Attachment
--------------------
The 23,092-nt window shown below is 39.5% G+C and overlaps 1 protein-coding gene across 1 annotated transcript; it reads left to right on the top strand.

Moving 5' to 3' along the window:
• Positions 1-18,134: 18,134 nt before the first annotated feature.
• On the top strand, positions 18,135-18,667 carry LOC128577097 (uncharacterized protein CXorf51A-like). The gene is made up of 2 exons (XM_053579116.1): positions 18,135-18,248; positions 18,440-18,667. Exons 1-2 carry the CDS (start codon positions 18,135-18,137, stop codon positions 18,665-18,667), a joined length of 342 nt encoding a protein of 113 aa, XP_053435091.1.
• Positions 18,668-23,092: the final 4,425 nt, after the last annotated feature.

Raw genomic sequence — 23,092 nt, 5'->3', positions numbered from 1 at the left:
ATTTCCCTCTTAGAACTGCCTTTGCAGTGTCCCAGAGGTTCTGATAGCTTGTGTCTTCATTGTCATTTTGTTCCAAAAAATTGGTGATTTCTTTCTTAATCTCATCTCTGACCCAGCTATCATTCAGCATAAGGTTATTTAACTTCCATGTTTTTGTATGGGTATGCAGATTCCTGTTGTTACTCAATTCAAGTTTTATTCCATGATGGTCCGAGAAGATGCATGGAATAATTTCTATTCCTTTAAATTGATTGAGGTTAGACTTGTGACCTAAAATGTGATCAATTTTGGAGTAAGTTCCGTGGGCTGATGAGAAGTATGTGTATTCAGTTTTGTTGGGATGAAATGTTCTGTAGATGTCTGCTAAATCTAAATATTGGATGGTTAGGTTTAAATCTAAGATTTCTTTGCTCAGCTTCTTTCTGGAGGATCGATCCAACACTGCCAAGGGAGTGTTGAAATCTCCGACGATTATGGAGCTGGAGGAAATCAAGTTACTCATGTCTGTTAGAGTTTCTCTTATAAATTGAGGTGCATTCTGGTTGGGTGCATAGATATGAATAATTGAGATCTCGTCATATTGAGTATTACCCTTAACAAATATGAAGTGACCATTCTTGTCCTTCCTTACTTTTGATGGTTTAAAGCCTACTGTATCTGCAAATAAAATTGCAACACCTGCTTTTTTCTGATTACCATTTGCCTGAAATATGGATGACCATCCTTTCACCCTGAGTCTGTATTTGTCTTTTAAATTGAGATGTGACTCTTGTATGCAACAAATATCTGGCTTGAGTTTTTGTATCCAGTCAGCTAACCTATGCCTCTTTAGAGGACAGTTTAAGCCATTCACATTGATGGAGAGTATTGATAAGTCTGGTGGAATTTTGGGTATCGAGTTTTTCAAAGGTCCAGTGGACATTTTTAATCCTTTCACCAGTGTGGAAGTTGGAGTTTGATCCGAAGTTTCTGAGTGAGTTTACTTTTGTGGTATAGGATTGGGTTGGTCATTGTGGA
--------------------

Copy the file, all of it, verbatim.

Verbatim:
The 23,092-nt window shown below is 39.5% G+C and overlaps 1 protein-coding gene across 1 annotated transcript; it reads left to right on the top strand.

Moving 5' to 3' along the window:
• Positions 1-18,134: 18,134 nt before the first annotated feature.
• On the top strand, positions 18,135-18,667 carry LOC128577097 (uncharacterized protein CXorf51A-like). The gene is made up of 2 exons (XM_053579116.1): positions 18,135-18,248; positions 18,440-18,667. Exons 1-2 carry the CDS (start codon positions 18,135-18,137, stop codon positions 18,665-18,667), a joined length of 342 nt encoding a protein of 113 aa, XP_053435091.1.
• Positions 18,668-23,092: the final 4,425 nt, after the last annotated feature.

Raw genomic sequence — 23,092 nt, 5'->3', positions numbered from 1 at the left:
ATTTCCCTCTTAGAACTGCCTTTGCAGTGTCCCAGAGGTTCTGATAGCTTGTGTCTTCATTGTCATTTTGTTCCAAAAAATTGGTGATTTCTTTCTTAATCTCATCTCTGACCCAGCTATCATTCAGCATAAGGTTATTTAACTTCCATGTTTTTGTATGGGTATGCAGATTCCTGTTGTTACTCAATTCAAGTTTTATTCCATGATGGTCCGAGAAGATGCATGGAATAATTTCTATTCCTTTAAATTGATTGAGGTTAGACTTGTGACCTAAAATGTGATCAATTTTGGAGTAAGTTCCGTGGGCTGATGAGAAGTATGTGTATTCAGTTTTGTTGGGATGAAATGTTCTGTAGATGTCTGCTAAATCTAAATATTGGATGGTTAGGTTTAAATCTAAGATTTCTTTGCTCAGCTTCTTTCTGGAGGATCGATCCAACACTGCCAAGGGAGTGTTGAAATCTCCGACGATTATGGAGCTGGAGGAAATCAAGTTACTCATGTCTGTTAGAGTTTCTCTTATAAATTGAGGTGCATTCTGGTTGGGTGCATAGATATGAATAATTGAGATCTCGTCATATTGAGTATTACCCTTAACAAATATGAAGTGACCATTCTTGTCCTTCCTTACTTTTGATGGTTTAAAGCCTACTGTATCTGCAAATAAAATTGCAACACCTGCTTTTTTCTGATTACCATTTGCCTGAAATATGGATGACCATCCTTTCACCCTGAGTCTGTATTTGTCTTTTAAATTGAGATGTGACTCTTGTATGCAACAAATATCTGGCTTGAGTTTTTGTATCCAGTCAGCTAACCTATGCCTCTTTAGAGGACAGTTTAAGCCATTCACATTGATGGAGAGTATTGATAAGTCTGGTGGAATTTTGGGTATCGAGTTTTTCAAAGGTCCAGTGGACATTTTTAATCCTTTCACCAGTGTGGAAGTTGGAGTTTGATCCGAAGTTTCTGAGTGAGTTTACTTTTGTGGTATAGGATTGGGTTGGTCATTGTGGA